Grace Maxson Wood McNabb Reith


When Grace McNabb was hired in 1902 to chair the music department at Walla Walla College, now University, she was twenty-four. Even though it was her first teaching position, she was ideally suited for the job. She was well known on the campus and in the community, being the daughter of WWC's first music teacher, Carrie Wood, a respected musician, who had sung for two U.S. presidents and been a pioneer in the Adventist work in the Northwest.

More than that, Grace had been somewhat of a prodigy as a teenager, widely hailed for her singing and pianoforte playing. Her accomplishments at nearby Whitman Conservatory of Music, then one of the leading music schools in the Northwest, were widely acclaimed. After she graduated from the conservatory with a major in pianoforte, she continued to take voice lessons for two more years and then traveled to San Francisco, under sponsorship of a local benefactor, to study opera. Her mother, however, became concerned about her daughter's growing interest in that genre and stopped her study after one year.

When Wood returned to the Northwest in 1901, she married D. C. McNabb. The invitation to teach at WWC was offered the following year. Her breadth of background and reputation led the college to pay whatever she wanted, which in her second year of teaching was $50 per month plus room and board. In April of that school year, she requested a salary increase to $75 for the next year.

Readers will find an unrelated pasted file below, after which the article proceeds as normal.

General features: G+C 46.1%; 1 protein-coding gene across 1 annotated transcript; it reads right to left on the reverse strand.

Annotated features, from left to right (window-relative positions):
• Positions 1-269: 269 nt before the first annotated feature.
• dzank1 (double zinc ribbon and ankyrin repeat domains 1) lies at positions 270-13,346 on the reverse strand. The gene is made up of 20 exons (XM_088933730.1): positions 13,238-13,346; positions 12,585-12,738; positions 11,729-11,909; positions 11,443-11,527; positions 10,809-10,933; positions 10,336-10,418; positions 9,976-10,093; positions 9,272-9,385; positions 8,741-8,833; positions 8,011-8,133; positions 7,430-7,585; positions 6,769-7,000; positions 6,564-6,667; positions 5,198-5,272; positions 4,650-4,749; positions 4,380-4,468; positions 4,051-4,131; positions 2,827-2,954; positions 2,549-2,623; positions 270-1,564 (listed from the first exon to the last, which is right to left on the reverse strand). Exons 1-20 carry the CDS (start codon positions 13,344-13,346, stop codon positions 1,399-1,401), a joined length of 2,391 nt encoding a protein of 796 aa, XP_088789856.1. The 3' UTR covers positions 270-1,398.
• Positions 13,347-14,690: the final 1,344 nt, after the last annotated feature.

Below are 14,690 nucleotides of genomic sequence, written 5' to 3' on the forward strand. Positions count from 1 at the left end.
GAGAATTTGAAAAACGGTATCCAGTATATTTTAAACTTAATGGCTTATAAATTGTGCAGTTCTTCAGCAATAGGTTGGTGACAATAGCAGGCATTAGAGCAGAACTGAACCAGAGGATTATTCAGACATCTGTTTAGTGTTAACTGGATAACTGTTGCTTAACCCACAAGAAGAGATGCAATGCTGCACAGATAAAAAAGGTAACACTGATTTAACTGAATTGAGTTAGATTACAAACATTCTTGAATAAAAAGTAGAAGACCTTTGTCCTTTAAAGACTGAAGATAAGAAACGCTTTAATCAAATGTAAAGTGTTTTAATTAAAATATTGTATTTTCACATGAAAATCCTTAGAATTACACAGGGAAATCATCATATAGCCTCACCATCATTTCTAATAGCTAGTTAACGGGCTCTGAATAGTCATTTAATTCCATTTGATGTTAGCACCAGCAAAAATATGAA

The reaction of the board, recorded in its April 7, 1904, minutes, was "to call in the Faculty to see how they would feel about the Board's paying one teacher so much more than the other teachers." Even though the faculty naturally opposed the request and the school was in a precarious financial condition, the board relented, and three days later voted to pay the requested amount, a salary larger than that of the president of the college.

Shortly after the next school year began, McNabb discovered her husband had been previously married and had never divorced. She left him and offered to resign her position, but the board, after discussing the situation, declined her offer, unanimously voting that "she continue her work at the school." The following April she was officially granted a divorce on grounds of "abandonment" and resumed her maiden name.

Wood's unusually high salary continued into the next school year. As that year ended, however, Marion E. Cady, who was just completing his first year as the new college president, adjusted salaries so that in the coming year she would earn four dollars less than he was making.